IG Metall Baden-Württemberg, the brach of Germany’s largest trade union for the metal and electrical industry in the south-western part of the country, has regretted the choice taken by delegates at the trade union’s conference in Frankfurt last October to reject the social partner model.
“We are certain: with the social partner model we have designed a good and safe solution. Nonetheless, the majority [of the delegates] has regrettably rejected it at the trade union conference [in Frankfurt],” said Roman Zitzelsberger, head of IG Metall Baden-Württemberg, commenting on the final report on the social partner model published by the union this week.
In a surprising turn of events, Zitzelsberger announced he is leaving IG Metall, citing health as one of the reasons to open a new chapter in his life. The decision took Südwestmetall, the employers representative in the metal and electrical industry, by surprise.
The executive board of IG Metall ordered Zitzelsberger to end negotiations on the social partner model with Südwestmetall after the decision taken by the delegates in Frankfurt, and to draft a final report on it.
IG Metall has worked together with Südwestmetall on the social partner model that only needed the approval from regulator BaFin and the collective bargaining agreement, it added.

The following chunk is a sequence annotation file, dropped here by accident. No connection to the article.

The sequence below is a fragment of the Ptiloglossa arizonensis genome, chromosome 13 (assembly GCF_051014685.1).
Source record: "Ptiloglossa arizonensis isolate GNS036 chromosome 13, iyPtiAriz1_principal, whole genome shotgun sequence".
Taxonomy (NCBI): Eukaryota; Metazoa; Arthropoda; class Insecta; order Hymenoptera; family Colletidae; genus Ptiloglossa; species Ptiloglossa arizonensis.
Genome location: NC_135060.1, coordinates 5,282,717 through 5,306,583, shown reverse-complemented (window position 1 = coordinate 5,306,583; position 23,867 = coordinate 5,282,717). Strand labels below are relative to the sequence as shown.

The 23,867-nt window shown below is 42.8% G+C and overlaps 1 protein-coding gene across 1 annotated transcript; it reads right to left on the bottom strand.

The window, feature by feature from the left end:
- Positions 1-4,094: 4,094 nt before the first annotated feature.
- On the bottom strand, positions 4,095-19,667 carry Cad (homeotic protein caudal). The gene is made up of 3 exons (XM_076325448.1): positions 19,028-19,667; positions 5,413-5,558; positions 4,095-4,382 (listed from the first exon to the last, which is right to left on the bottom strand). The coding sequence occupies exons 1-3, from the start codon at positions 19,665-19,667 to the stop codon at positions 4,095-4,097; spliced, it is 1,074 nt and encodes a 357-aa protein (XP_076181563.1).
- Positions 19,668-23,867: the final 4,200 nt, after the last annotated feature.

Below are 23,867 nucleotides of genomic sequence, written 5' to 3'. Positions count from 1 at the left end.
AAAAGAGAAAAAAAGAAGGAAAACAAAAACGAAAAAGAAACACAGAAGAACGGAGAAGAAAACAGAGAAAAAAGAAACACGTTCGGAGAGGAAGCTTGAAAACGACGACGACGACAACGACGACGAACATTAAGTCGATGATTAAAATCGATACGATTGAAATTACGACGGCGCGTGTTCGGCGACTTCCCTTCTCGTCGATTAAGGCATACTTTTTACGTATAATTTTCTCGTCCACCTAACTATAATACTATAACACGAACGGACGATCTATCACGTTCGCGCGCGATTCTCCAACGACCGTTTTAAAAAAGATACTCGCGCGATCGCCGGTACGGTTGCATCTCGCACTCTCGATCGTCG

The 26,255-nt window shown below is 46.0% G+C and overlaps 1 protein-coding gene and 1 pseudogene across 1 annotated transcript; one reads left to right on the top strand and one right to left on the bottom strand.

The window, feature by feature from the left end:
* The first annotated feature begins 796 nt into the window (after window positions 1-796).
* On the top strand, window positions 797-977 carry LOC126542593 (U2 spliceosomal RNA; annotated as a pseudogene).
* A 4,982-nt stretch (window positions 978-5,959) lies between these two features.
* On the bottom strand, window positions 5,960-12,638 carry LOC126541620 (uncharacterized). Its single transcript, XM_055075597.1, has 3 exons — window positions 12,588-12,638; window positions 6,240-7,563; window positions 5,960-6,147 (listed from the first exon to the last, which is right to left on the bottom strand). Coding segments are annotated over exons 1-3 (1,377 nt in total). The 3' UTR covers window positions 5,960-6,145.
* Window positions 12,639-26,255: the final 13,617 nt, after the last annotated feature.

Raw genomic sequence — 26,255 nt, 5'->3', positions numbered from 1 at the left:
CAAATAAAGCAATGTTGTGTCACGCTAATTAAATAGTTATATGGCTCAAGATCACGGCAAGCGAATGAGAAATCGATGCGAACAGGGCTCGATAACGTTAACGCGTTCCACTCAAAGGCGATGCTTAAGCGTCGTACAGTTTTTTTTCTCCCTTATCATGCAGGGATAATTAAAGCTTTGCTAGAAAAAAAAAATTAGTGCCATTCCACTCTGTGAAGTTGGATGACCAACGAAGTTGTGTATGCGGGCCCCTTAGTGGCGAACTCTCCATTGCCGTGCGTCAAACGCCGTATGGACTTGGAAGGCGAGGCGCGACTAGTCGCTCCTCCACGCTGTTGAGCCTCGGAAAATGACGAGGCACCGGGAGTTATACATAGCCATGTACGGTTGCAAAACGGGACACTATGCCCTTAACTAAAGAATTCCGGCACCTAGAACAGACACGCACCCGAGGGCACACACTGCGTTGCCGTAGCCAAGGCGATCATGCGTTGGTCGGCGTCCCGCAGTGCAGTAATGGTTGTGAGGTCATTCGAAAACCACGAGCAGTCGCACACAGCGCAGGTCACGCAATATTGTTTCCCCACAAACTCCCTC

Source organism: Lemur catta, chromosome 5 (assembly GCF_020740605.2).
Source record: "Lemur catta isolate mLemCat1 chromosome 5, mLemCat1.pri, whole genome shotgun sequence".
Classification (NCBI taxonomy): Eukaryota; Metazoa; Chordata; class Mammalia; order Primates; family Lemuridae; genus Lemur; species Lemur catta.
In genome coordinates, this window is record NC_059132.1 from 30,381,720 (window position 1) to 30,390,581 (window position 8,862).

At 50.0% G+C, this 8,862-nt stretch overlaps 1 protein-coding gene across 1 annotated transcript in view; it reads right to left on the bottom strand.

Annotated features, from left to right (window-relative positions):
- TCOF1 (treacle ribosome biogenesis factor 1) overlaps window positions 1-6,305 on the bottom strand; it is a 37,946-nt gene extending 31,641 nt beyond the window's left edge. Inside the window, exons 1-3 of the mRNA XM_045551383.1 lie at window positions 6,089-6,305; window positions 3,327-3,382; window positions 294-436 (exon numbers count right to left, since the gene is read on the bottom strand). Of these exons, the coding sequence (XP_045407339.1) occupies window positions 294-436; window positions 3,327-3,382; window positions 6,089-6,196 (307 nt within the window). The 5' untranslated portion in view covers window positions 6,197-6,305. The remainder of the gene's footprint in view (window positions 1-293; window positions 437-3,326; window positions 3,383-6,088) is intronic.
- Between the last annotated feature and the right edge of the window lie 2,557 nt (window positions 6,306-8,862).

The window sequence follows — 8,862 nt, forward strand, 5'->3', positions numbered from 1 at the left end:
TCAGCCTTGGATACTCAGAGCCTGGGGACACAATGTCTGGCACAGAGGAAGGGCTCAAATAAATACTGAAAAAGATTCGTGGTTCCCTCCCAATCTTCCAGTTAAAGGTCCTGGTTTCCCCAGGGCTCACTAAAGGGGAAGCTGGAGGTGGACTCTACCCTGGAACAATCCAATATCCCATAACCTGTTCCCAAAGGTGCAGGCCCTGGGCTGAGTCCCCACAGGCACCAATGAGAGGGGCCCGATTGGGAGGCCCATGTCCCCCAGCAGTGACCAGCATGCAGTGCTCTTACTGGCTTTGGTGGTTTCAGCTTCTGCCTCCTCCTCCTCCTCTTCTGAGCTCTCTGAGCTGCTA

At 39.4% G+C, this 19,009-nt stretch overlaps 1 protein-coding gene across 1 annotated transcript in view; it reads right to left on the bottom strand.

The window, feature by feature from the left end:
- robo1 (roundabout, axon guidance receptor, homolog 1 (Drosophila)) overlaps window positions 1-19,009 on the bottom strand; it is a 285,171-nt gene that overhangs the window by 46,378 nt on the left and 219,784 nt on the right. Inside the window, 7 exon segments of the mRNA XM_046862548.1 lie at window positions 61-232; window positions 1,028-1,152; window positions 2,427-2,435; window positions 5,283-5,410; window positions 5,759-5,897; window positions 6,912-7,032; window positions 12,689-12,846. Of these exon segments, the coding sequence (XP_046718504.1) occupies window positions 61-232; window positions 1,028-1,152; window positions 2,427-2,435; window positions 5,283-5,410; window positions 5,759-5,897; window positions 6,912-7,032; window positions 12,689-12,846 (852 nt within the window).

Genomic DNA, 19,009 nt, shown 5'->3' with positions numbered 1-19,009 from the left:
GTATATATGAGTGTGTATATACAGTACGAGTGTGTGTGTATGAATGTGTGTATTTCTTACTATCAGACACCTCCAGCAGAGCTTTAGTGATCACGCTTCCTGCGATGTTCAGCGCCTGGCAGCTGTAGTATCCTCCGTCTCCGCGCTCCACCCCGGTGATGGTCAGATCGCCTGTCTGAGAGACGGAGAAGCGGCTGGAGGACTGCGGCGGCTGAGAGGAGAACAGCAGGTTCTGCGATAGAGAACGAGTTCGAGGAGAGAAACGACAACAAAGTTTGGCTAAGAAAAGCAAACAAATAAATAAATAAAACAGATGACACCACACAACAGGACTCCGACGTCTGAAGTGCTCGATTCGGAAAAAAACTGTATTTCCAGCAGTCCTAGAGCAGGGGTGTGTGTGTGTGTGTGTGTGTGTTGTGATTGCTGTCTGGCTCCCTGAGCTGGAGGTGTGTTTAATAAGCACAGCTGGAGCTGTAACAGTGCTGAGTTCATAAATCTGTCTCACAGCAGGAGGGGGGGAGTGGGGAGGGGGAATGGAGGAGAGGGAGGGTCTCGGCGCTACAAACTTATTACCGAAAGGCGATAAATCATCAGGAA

The model drafted by the social partners would have offered workers sufficient returns, on average 4.8%, despite a conservative investment strategy higher than other products, and the guarantee that paid pensions would not decrease, it said.
It excluded provisions for disability, capped the amount of pensions paid out, and led to a 60% level of total paid pensions to survivors in case of death of a member, according to the report.
Two asset and liability management (ALM) studies were conducted, one in 2022 and another in 2023. The social partners commissioned WTW for the second ALM study.
“The results of the 2023 ALM are even clearer: we achieve an extremely secure occupational pension with the social partner model, that is entirely financed by the employers,” IG Metall said in the report, adding that the plan needed 12 months to go live.
For IG Metall, it was also important that employers would step in as a guarantee for a lack of liability typical of the pure defined contributions under the social partner model.
Reiner Schwinger, WTW head of central Europe, said he was convinced that the concept designed by the social partners was a “novelty at its core”, with BaFin, the financial supervisory authority, also having expressed a positive opinion on it.
The model leads to an initial pension that is 50% higher than those offered by insurers, providing the same level of security of insurance products, and showing strength in front of market shocks, the report said.
Peer-Michael Dick, the former chief executive officer of Südwestmetall, said the union had signed a “binding negotiation results” agreement with IG Metall Baden-Württemberg, agreed also by the IG Metall executive board. Südwestmetall expects further negotiations to finalise results, he added.